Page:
Call for Papers: Decolonizing Architectural Technologies. Dialectic IX

DIALECTIC, a refereed journal of the School of Architecture, CA+P, University of Utah

Design and technology are inextricably connected, radically impacting the way we produce form and inhabit space. In the last several decades, technological shifts have pushed efficiency, performance, and data mediated approaches to spatial production under the guise of objectivity and universal applicability. But the distance of these physical and digital tools from the idiosyncrasies of the human hand and mind, does not make them neutral instruments. Their placement after decolonizing (a process of achieving self-realization of a previously dominated people) in the title of Dialectic IX is strategic. It strips away from “architectural technologies” all claims of universality, scientific neutrality, and knowledge progression, reframing both decolonization and technology as cultural practices. Furthermore, the focus on techniques in our thematic identifies the locus of resistance to spatial inequity and colonial erasure, not elsewhere but squarely in designers, preservationists, urbanists, cartographers, engineers, programmers, and most of all in educators.

Acknowledging technology’s role in perpetuating and amplifying spatial and social structures that discipline human behavior, choices, and imagination, how might it be used instead as a tool for delivering cultural sovereignty? We have numerous examples of this. In recent years, preservationists, anthropologists, and archaeologists have adopted digital techniques such as 3D scanning, photogrammetry, and augmented reality to protect, interpret, and transmit not only tangible or built heritage, but also intangible expressions of culture–performances, practices, oralities, and lived experiences. Indigenous artists and urbanists are employing digital media technologies such as virtual reality, mobile apps, and sound recording as new modes of storytelling that are immersive, relational, and non-linear. In architecture, interactive tools have fostered participatory and collective modes of working, expanding the agency of designers and community end users in creating more adaptive and inclusive environments. The building industry has transformed vernacular building materials such as earth and wood by connecting them to advancements in construction technology and contemporary concepts of ecological design and circular economies. Geographers, film makers and landscape architects have also brought the act of mapping into question. Learning the notation of landscapes with petroglyphs, natural observatories, smoke signals, and dance has brought into sharp focus scientific mapping as an instrument of cultural domination. The emerging field of cultural mapping, in conjunction with geo-spatial information technologies, has been employed to protect tribal resources, expand the potential for engagement and empowerment for indigenous communities, and spatialize new ways of knowing the relationships between people and places.

The editors of Dialectic IX welcome submissions on the braiding of different cultural attitudes to building construction with industrialized modes of project delivery, recoveries of endangered ways of building, harvesting materials, and the application of technologies both material and immaterial, animate and inanimate, in design thinking and practice. How are the lines of inquiry opened by immersive storytelling, cultural mapping, and the collection of indigenous epistemologies disrupting status quo practices of communication, analysis, and production employed in the design of cultural landscapes? Do we have good examples of new research methods in design that address the biases implicit in technology? Are there case studies that insist on human processes to offset technology’s tendency to favor merciless efficiency, optimization, and cost-effectiveness? How are colonized peoples re-appropriating the technologies that have excluded, erased, and othered them in the past?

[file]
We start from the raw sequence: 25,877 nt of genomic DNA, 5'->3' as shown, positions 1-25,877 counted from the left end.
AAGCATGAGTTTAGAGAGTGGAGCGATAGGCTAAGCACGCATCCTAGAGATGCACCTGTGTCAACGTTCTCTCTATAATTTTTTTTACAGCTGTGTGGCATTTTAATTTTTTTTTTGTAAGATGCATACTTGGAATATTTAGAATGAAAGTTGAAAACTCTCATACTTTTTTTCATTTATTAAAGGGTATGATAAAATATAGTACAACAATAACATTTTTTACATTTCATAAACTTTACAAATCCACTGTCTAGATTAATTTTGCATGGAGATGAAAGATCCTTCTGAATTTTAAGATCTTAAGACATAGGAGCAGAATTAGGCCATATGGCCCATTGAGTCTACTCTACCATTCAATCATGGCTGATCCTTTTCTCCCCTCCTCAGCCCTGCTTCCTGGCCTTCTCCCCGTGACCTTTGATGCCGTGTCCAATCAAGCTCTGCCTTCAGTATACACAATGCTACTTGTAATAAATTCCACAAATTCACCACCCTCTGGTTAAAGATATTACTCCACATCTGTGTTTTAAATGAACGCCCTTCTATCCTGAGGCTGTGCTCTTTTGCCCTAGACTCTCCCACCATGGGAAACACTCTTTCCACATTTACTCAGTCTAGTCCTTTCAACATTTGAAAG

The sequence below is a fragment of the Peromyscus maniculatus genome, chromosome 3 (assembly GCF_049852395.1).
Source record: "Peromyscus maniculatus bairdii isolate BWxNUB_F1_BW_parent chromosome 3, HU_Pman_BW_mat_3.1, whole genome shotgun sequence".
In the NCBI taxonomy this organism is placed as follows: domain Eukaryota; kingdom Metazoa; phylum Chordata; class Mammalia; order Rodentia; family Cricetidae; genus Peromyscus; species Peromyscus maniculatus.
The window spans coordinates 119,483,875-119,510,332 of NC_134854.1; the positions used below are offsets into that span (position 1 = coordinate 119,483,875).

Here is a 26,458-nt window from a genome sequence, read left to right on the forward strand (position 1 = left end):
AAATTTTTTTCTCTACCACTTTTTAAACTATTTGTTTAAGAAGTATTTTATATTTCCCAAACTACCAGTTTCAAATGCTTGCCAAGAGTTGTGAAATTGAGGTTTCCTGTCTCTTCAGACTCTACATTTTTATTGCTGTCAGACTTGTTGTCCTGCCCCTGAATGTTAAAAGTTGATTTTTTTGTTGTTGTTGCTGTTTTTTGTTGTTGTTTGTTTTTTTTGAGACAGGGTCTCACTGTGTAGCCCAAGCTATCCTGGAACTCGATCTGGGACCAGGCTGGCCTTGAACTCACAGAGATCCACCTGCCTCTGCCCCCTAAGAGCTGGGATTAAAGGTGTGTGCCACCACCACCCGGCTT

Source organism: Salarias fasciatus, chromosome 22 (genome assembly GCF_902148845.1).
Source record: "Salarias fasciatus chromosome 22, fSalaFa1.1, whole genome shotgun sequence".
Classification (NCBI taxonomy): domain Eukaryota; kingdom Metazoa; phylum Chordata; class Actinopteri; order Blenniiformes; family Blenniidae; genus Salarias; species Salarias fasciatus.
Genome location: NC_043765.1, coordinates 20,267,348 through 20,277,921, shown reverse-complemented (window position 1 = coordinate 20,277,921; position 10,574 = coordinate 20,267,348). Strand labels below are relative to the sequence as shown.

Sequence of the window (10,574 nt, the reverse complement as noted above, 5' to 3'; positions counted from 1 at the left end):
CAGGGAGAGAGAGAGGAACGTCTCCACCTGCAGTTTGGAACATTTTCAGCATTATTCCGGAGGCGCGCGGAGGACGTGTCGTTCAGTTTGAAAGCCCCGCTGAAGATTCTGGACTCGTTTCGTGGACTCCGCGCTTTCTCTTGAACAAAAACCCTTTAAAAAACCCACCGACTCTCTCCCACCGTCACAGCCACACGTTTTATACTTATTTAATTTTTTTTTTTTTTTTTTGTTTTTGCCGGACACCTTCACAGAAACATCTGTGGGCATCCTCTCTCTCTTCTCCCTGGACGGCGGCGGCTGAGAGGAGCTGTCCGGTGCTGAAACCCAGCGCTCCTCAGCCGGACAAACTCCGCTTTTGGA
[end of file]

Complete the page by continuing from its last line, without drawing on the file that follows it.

“Decolonizing Architectural Technologies” not only responds to the social inequities perpetuated through notions of knowledge progression and human advancement, but it also makes space for new directions in design technologies, informed by diverse ways of knowing and creating. Dialectic IX invites articles, reports, documentation, interviews, and photo essays on best practices of decolonizing architectural technologies. Possible contributions may also include mapping of ongoing debates across the world, and reviews of books, journals, exhibitions and new media.

Please send abstracts of 350 words and short CVs to Shundana Yusaf shundana@arch.utah.edu and Tonia Sing tonia.sing@gmail.com by 1 June 2020.

Accepted authors will be notified by June 15th. Photo essays with 6-8 images and full papers of 2500-3500 words must be submitted by August 15, 2020, (including visual material, endnotes, and permissions for illustrations) to undergo an external peer-review process. This issue of Dialectic is expected to be out in print by fall 2021.

This call for papers is also downloadable here.

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